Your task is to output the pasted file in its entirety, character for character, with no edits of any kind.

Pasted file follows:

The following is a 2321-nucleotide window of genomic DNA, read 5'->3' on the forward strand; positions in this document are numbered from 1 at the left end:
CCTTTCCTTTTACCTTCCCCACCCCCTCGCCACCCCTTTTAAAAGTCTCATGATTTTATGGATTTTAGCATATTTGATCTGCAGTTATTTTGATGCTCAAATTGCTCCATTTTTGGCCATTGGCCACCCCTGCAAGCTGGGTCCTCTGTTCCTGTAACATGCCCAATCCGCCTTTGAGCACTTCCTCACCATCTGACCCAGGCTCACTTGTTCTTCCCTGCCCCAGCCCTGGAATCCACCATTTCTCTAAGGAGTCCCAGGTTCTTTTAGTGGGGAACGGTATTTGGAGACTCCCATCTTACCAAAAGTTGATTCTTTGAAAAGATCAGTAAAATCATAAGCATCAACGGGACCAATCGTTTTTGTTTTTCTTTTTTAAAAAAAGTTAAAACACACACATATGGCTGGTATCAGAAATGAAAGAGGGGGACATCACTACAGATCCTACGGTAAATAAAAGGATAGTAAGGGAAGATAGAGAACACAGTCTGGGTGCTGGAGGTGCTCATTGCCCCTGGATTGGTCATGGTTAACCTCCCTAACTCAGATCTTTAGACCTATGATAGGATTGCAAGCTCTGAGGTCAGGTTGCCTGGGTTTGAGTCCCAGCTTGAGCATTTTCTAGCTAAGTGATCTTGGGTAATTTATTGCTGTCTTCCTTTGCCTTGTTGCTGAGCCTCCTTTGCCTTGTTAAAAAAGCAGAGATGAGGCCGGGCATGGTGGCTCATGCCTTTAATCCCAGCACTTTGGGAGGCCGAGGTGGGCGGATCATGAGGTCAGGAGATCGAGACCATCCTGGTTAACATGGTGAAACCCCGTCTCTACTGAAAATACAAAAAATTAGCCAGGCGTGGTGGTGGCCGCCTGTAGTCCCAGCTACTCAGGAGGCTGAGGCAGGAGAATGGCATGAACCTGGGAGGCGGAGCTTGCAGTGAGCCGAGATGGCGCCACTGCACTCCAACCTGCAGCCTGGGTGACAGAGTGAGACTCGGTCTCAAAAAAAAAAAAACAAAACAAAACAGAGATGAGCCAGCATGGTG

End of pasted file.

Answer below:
The following is a 2321-nucleotide window of genomic DNA, read 5'->3' on the forward strand; positions in this document are numbered from 1 at the left end:
CCTTTCCTTTTACCTTCCCCACCCCCTCGCCACCCCTTTTAAAAGTCTCATGATTTTATGGATTTTAGCATATTTGATCTGCAGTTATTTTGATGCTCAAATTGCTCCATTTTTGGCCATTGGCCACCCCTGCAAGCTGGGTCCTCTGTTCCTGTAACATGCCCAATCCGCCTTTGAGCACTTCCTCACCATCTGACCCAGGCTCACTTGTTCTTCCCTGCCCCAGCCCTGGAATCCACCATTTCTCTAAGGAGTCCCAGGTTCTTTTAGTGGGGAACGGTATTTGGAGACTCCCATCTTACCAAAAGTTGATTCTTTGAAAAGATCAGTAAAATCATAAGCATCAACGGGACCAATCGTTTTTGTTTTTCTTTTTTAAAAAAAGTTAAAACACACACATATGGCTGGTATCAGAAATGAAAGAGGGGGACATCACTACAGATCCTACGGTAAATAAAAGGATAGTAAGGGAAGATAGAGAACACAGTCTGGGTGCTGGAGGTGCTCATTGCCCCTGGATTGGTCATGGTTAACCTCCCTAACTCAGATCTTTAGACCTATGATAGGATTGCAAGCTCTGAGGTCAGGTTGCCTGGGTTTGAGTCCCAGCTTGAGCATTTTCTAGCTAAGTGATCTTGGGTAATTTATTGCTGTCTTCCTTTGCCTTGTTGCTGAGCCTCCTTTGCCTTGTTAAAAAAGCAGAGATGAGGCCGGGCATGGTGGCTCATGCCTTTAATCCCAGCACTTTGGGAGGCCGAGGTGGGCGGATCATGAGGTCAGGAGATCGAGACCATCCTGGTTAACATGGTGAAACCCCGTCTCTACTGAAAATACAAAAAATTAGCCAGGCGTGGTGGTGGCCGCCTGTAGTCCCAGCTACTCAGGAGGCTGAGGCAGGAGAATGGCATGAACCTGGGAGGCGGAGCTTGCAGTGAGCCGAGATGGCGCCACTGCACTCCAACCTGCAGCCTGGGTGACAGAGTGAGACTCGGTCTCAAAAAAAAAAAAACAAAACAAAACAGAGATGAGCCAGCATGGTG